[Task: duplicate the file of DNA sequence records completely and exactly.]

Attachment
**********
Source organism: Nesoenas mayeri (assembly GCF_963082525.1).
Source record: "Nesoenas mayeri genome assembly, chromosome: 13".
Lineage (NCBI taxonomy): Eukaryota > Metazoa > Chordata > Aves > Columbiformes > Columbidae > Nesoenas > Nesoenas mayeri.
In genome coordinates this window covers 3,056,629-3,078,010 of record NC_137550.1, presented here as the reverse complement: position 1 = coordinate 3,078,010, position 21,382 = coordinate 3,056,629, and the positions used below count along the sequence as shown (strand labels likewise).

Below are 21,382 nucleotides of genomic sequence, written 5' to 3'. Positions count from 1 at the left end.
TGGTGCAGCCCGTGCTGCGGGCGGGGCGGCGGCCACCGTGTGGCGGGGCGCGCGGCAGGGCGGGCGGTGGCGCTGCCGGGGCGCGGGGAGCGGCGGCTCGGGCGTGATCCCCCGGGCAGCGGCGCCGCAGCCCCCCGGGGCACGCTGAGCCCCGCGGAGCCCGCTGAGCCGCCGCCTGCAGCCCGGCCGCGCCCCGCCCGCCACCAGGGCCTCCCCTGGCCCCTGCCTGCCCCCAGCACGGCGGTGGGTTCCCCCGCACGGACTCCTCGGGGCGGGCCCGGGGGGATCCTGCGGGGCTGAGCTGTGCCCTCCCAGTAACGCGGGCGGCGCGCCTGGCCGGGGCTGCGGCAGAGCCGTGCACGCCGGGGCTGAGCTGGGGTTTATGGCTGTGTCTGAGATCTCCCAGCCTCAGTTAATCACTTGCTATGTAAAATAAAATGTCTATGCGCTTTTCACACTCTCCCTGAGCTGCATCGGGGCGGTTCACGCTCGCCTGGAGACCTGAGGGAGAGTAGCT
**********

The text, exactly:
Source organism: Nesoenas mayeri (assembly GCF_963082525.1).
Source record: "Nesoenas mayeri genome assembly, chromosome: 13".
Lineage (NCBI taxonomy): Eukaryota > Metazoa > Chordata > Aves > Columbiformes > Columbidae > Nesoenas > Nesoenas mayeri.
In genome coordinates this window covers 3,056,629-3,078,010 of record NC_137550.1, presented here as the reverse complement: position 1 = coordinate 3,078,010, position 21,382 = coordinate 3,056,629, and the positions used below count along the sequence as shown (strand labels likewise).

Below are 21,382 nucleotides of genomic sequence, written 5' to 3'. Positions count from 1 at the left end.
TGGTGCAGCCCGTGCTGCGGGCGGGGCGGCGGCCACCGTGTGGCGGGGCGCGCGGCAGGGCGGGCGGTGGCGCTGCCGGGGCGCGGGGAGCGGCGGCTCGGGCGTGATCCCCCGGGCAGCGGCGCCGCAGCCCCCCGGGGCACGCTGAGCCCCGCGGAGCCCGCTGAGCCGCCGCCTGCAGCCCGGCCGCGCCCCGCCCGCCACCAGGGCCTCCCCTGGCCCCTGCCTGCCCCCAGCACGGCGGTGGGTTCCCCCGCACGGACTCCTCGGGGCGGGCCCGGGGGGATCCTGCGGGGCTGAGCTGTGCCCTCCCAGTAACGCGGGCGGCGCGCCTGGCCGGGGCTGCGGCAGAGCCGTGCACGCCGGGGCTGAGCTGGGGTTTATGGCTGTGTCTGAGATCTCCCAGCCTCAGTTAATCACTTGCTATGTAAAATAAAATGTCTATGCGCTTTTCACACTCTCCCTGAGCTGCATCGGGGCGGTTCACGCTCGCCTGGAGACCTGAGGGAGAGTAGCT